Boat market and inflation. What will happen? The expert’s opinion

boat market - 2

Inflation and boat market. What is happening and how scenarios will change. Is it the right time to sell a boat? And to buy it? To answer all these questions we asked for help from a leading expert in the field, Luca Bosazzi, Maritime Mediator in Abayachting, author of the following article.

“Cross seas” in boating: is the boat market ready?

I take my cue from an article that came out in the Feb. 26, 2023, issue of Il Sole 24 Ore, and quote an excerpt: “Italians’ ‘mutual purchasing power’ continues to deteriorate . As an inexorable effect of the path of monetary tightening initiated by the ECB last July 27.” The same theme was also addressed throughout the week by CdS, Repubblica and La Stampa.

In simple words that everyone can understand, the effects of inflation (albeit at a trot, if not galloping at times) can be seen well in almost all markets.

Specifically, the boating market has always had a close connection with the market related to investments, especially equities, and real estate, which is somewhat of a litmus test on the purchasing ability of the average and high-spending Italian.

What is happening. The cost of money, set by the ECB, continues to rise, and is scheduled to rise another 50 basis points by April 2023.

Investment returns in 2022 were bad, and we don’t know what will happen in the next two years.

What, then, will change in the boating market?

Uncertainty, a lot of uncertainty.

For those who decide to purchase a boat, new or used, through a mortgage or lease, the financial burden of the installments will weigh heavily on the final decision. I tried to do a little calculation, and compared to 2021 or early 2022, if a potential buyer was thinking of buying with a 12-year mortgage or financing a 250,000-euro boat, today with the same installment and duration they would be able to buy a boat for about 200,000.

A dry 20 percent less.

The situation obviously gets even worse for longer amortization plans, where the incidence of interest rates is higher.

The same applies to those who use their own cash: purchasing power has decreased.

It’s a bit like going on a trip to the U.S. in the years when the dollar is very strong: to pay for travel, hotels, restaurants and 5 pairs of Nike or Levi’s I have to be prepared to spend more.

Italians’ money in 2023, though in equal currency, is worth less.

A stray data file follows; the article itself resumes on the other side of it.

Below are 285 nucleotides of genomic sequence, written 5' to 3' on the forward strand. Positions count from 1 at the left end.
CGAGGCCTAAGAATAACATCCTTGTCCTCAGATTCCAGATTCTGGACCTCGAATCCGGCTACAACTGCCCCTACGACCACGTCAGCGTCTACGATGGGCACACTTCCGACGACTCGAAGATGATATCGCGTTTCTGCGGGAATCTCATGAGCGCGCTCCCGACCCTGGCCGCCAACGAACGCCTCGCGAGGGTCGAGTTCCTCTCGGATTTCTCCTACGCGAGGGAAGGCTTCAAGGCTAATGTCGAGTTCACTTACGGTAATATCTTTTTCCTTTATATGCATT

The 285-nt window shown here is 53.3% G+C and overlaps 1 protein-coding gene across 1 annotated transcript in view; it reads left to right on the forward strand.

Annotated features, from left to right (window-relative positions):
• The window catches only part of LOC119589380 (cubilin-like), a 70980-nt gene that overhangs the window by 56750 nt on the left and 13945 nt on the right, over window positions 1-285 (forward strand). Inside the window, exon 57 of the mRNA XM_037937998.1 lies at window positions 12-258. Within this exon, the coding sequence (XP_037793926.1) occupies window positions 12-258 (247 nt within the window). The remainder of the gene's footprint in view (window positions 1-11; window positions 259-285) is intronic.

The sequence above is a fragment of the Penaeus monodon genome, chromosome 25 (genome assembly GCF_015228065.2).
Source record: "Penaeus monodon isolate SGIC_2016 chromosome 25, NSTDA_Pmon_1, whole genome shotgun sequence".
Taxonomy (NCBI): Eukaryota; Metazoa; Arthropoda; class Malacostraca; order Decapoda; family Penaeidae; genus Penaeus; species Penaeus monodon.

So the scenario is quickly done, and it is divided into three options:

  1. the buyer decides to buy the same boat, but with a considerable increase in the installment or a worsening economic burden. Possible? Sure, but only for those with “capacity” and great determination to purchase.
  2. the buyer decides to “tack” on an “inferior” boat: older, smaller, or less equipped
  3. the buyer will try, when possible, to buy the same boat originally, but at a lower price.

Why “crossed sea”?

Because on the other side of the table are the owner-salesmen-concessionaires who have come from a couple of golden years, where everything (or almost everything) was sold at prices completely out of proportion.

But the market is NOT what it was in 2021 anymore. The peak has been passed, and the price decline, though not vertical, has already begun since last Fall. And often times they do not realize it.

They don’t want to feel dumber than the dock neighbor who sold in May 2022 at a high price, and they want to try to get the most out of it too.

New boat prices have risen significantly and deliveries are long.

“Cross seas” because on the one hand there are fewer potential buyers than in the recent past and with less money to spend, and on the other hand a large group of sellers trying to keep prices high.

What will happen? Sailors, the real ones, know this well: in cross seas, standing still is bad, and even the most accustomed are likely to vomit and get sick.

The best solution is to move: choose one direction, the least worst, and move elsewhere.

Those who are TRYING to sell the boat will probably have to keep it, to resell it in the future, who knows when and who knows how much, and especially how (2011-2015 docet. Tempus fugit….)

Those who really want to sell will have to study the situation well, and get the best result but parameterized to THIS market moment, because that of the previous two years, alas, is gone.

Ditto for buyers: bargain hunters are bound to wait for quite a while.

But for those who really want to buy, the space and solutions to buy a boat from an average forward-looking owner are there. Always.

And a Maritime Ombudsman can often be helpful.

Happy browsing.

Luca Bosazzi – Maritime Mediator in Abayachting

PS Stock up on Biochetase Effervescent Granules, just in case…….



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